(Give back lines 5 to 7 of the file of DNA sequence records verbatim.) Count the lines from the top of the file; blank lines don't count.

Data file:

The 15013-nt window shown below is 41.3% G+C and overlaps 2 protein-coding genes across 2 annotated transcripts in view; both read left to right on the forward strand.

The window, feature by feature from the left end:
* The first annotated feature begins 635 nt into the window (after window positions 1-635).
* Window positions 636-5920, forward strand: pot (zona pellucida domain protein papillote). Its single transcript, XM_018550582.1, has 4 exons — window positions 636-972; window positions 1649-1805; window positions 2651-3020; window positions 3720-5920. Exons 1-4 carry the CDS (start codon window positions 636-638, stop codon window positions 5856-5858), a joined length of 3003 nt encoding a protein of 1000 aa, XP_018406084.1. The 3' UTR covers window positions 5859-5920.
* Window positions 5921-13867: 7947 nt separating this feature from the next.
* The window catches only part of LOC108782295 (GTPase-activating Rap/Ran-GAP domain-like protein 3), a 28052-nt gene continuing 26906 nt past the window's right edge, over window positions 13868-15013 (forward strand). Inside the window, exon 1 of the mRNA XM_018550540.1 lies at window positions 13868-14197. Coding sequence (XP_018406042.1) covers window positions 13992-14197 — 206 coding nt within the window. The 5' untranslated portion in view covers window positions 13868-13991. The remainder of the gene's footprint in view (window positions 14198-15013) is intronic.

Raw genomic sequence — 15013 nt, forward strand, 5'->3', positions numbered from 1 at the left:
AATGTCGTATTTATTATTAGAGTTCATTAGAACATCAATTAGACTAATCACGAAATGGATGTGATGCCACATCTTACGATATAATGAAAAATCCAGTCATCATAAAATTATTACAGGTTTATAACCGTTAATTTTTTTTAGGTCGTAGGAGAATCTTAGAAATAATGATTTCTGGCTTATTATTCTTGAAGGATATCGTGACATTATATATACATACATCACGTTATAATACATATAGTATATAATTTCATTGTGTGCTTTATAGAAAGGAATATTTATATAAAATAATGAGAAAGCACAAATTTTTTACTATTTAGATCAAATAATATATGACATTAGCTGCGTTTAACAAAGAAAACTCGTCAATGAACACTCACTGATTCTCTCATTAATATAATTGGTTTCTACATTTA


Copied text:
* Window positions 5921-13867: 7947 nt separating this feature from the next.
* The window catches only part of LOC108782295 (GTPase-activating Rap/Ran-GAP domain-like protein 3), a 28052-nt gene continuing 26906 nt past the window's right edge, over window positions 13868-15013 (forward strand). Inside the window, exon 1 of the mRNA XM_018550540.1 lies at window positions 13868-14197. Coding sequence (XP_018406042.1) covers window positions 13992-14197 — 206 coding nt within the window. The 5' untranslated portion in view covers window positions 13868-13991. The remainder of the gene's footprint in view (window positions 14198-15013) is intronic.

Raw genomic sequence — 15013 nt, forward strand, 5'->3', positions numbered from 1 at the left: